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Twelve-spotted Tiger Beetle Larva at Work

7-24-14 tiger beetle adult and larva 040Without doubt, I have one of the most erudite readerships in the land of blogs. Several people recognized this uncommon phenomenon. To clear up a few misconceptions, however, being a male, this dragonfly was not laying eggs. Neither was it fertilizing them – male dragonflies perform this act when coupled with a female. This Chalk-fronted Corporal had the misfortune to sun itself on a tiger beetle-inhabited patch of sand. One of the most aggressive groups of insect predators is the tiger beetle family. They are especially known for their speed – up to 5.6 mph, which is comparable to a human running 480 mph. If you watch an adult tiger beetle hunting, you’ll notice that it stops and starts frequently. This is because it runs so fast it goes blind — its brain has trouble processing the information it sees, and the beetle must stop to regain its sight.

The larvae of the Twelve-spotted Tiger Beetle live in tunnels that they dig in the sand (some of you noticed tiny holes near the dragonfly) that can be up to a foot deep. The larvae have hooks located on the back of their abdomen to anchor them to the side of the burrow. Tiger beetle larvae are also predators, and after digging a tunnel the Twelve-spotted Tiger Beetle will crawl up it until just the top of its head is visible. From this position the larva watches for prey wandering by. When it sees a potential meal, such as yesterday’s dragonfly, it flips backwards faster than you can blink an eye and grabs its prey, pulling it down as far as it can into its tunnel, where it safely feasts on its catch. The portion of the Chalk-fronted Corporal’s abdomen that was inside the tiger beetle tunnel was completely consumed except for the outer skeleton.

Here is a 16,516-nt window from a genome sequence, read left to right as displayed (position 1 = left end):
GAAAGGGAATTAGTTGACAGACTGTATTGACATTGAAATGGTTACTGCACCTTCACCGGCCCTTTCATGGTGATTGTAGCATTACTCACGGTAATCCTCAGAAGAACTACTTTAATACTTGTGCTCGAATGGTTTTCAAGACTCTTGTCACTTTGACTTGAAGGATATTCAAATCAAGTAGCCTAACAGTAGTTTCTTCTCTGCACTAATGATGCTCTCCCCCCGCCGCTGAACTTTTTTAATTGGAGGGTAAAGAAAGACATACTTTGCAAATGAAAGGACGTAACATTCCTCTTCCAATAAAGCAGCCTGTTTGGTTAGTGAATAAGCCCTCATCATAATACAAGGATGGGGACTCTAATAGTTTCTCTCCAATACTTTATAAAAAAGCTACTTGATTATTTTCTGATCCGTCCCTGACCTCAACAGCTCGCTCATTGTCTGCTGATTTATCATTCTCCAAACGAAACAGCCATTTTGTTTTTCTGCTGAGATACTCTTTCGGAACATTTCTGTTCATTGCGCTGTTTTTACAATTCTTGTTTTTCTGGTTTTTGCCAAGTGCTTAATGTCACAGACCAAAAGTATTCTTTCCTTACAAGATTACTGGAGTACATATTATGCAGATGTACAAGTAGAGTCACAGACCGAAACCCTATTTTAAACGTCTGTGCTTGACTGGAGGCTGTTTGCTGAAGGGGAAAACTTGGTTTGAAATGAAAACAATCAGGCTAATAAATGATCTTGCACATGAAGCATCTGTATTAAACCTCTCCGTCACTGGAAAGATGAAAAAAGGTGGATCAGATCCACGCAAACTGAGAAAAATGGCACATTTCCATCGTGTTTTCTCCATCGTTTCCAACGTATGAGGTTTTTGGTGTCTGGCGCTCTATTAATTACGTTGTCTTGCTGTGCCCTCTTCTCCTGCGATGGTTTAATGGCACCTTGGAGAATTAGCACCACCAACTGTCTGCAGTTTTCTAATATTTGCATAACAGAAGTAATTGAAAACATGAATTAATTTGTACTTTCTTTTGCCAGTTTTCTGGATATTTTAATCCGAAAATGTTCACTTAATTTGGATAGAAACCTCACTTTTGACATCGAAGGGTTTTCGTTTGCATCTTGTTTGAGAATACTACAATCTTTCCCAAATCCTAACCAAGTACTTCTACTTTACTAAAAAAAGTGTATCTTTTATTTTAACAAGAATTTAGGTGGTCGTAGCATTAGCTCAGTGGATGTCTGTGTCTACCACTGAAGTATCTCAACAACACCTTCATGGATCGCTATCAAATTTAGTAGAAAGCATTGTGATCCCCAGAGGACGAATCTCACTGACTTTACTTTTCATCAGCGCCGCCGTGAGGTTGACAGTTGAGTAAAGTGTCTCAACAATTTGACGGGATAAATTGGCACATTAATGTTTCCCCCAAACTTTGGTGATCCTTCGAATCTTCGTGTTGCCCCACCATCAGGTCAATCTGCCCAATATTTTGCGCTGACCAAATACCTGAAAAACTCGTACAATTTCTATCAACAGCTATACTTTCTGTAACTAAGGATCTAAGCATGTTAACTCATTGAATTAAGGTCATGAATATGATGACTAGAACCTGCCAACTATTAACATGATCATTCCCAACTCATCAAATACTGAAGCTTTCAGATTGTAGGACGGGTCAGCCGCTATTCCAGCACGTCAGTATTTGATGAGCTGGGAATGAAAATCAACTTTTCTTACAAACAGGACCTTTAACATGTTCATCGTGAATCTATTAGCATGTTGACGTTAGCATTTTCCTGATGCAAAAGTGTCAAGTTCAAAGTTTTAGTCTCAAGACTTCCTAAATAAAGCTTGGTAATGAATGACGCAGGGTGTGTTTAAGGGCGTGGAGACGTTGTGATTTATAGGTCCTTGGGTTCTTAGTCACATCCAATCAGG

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10 responses

  1. That is an incredible story. Thanks for sharing.

    July 24, 2014 at 12:50 pm

  2. Kathie Fiveash

    The hunting style is a lot like an ant lion.

    July 24, 2014 at 1:00 pm

  3. Kathie Fiveash

    Mary, are there any dragonflies that do not lay their eggs in water or on water
    plants?

    July 24, 2014 at 1:04 pm

  4. Not that I am aware of, Kathie, but that doesn’t mean there aren’t any! Will see if I can find out.

    July 24, 2014 at 1:20 pm

  5. judilindsey@comcast.net

    That was the most amazing, fascinating bit of information I have read in a long time. I kept saying, “Wow! Wow!”  It was that good!

    Thanks so much,

     Judi

    July 24, 2014 at 1:25 pm

    • I’m so glad you were as fascinated as I was by this, Judi. Probably my best find of the summer – so far! Often my insect posts don’t get much response, so I’m grateful others found this one interesting.

      July 24, 2014 at 1:38 pm

  6. Kerry Ryer-Parke

    Very cool! Thanks for the daily reminder of how complicated and interesting everything is out there- it’s easy to forget.

    July 24, 2014 at 1:49 pm

  7. Margaret Holden

    Aha, sightseeing on your time off!

    Sent from my iPhone

    July 24, 2014 at 4:05 pm

  8. Wow! That was fascinating that Tiger Beetle is one heck of an aggressive little b*stard! 🙂

    July 25, 2014 at 12:38 pm

  9. Wow, totally fascinating! Law of the jungle in action. Thanks, Mary!

    July 25, 2014 at 6:18 pm

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